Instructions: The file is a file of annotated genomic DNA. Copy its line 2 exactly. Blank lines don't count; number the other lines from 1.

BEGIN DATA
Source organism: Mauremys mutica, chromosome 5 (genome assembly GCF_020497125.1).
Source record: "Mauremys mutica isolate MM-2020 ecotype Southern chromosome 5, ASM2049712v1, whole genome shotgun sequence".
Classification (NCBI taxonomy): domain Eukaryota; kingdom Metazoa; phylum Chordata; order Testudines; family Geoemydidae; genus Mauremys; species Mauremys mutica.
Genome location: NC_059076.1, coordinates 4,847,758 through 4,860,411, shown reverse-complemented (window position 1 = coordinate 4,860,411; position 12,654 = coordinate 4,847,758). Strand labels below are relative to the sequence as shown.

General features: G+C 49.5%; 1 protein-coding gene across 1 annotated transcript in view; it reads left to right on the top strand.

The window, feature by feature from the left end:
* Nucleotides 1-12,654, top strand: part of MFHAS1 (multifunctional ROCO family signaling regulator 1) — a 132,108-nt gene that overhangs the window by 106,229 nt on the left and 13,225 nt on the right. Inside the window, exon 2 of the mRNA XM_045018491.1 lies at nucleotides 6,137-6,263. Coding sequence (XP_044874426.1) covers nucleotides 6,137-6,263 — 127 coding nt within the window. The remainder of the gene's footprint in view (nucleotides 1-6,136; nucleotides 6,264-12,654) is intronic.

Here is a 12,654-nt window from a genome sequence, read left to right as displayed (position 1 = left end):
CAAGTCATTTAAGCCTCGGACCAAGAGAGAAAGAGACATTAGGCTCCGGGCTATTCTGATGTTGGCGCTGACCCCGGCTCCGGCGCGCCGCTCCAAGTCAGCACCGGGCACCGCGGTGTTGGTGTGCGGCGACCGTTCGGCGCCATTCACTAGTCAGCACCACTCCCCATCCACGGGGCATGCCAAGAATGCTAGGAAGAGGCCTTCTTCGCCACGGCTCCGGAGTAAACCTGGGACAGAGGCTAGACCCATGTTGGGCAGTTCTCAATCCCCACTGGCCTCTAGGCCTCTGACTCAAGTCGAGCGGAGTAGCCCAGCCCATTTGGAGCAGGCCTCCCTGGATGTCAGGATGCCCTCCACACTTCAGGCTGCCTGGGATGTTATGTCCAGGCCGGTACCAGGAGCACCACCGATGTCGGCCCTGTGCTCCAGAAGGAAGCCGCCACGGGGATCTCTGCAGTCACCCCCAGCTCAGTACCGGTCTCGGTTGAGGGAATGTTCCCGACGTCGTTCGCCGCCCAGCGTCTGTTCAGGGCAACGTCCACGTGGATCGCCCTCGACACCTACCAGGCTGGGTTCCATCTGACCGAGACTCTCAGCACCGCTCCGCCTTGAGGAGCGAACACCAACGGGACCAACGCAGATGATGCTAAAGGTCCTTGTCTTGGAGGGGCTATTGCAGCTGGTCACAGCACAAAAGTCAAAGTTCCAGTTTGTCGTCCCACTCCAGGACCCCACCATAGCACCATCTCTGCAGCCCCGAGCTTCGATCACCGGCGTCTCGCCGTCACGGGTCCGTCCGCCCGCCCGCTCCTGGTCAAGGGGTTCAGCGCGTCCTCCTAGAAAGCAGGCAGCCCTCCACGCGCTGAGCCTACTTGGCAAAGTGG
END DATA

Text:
Source record: "Mauremys mutica isolate MM-2020 ecotype Southern chromosome 5, ASM2049712v1, whole genome shotgun sequence".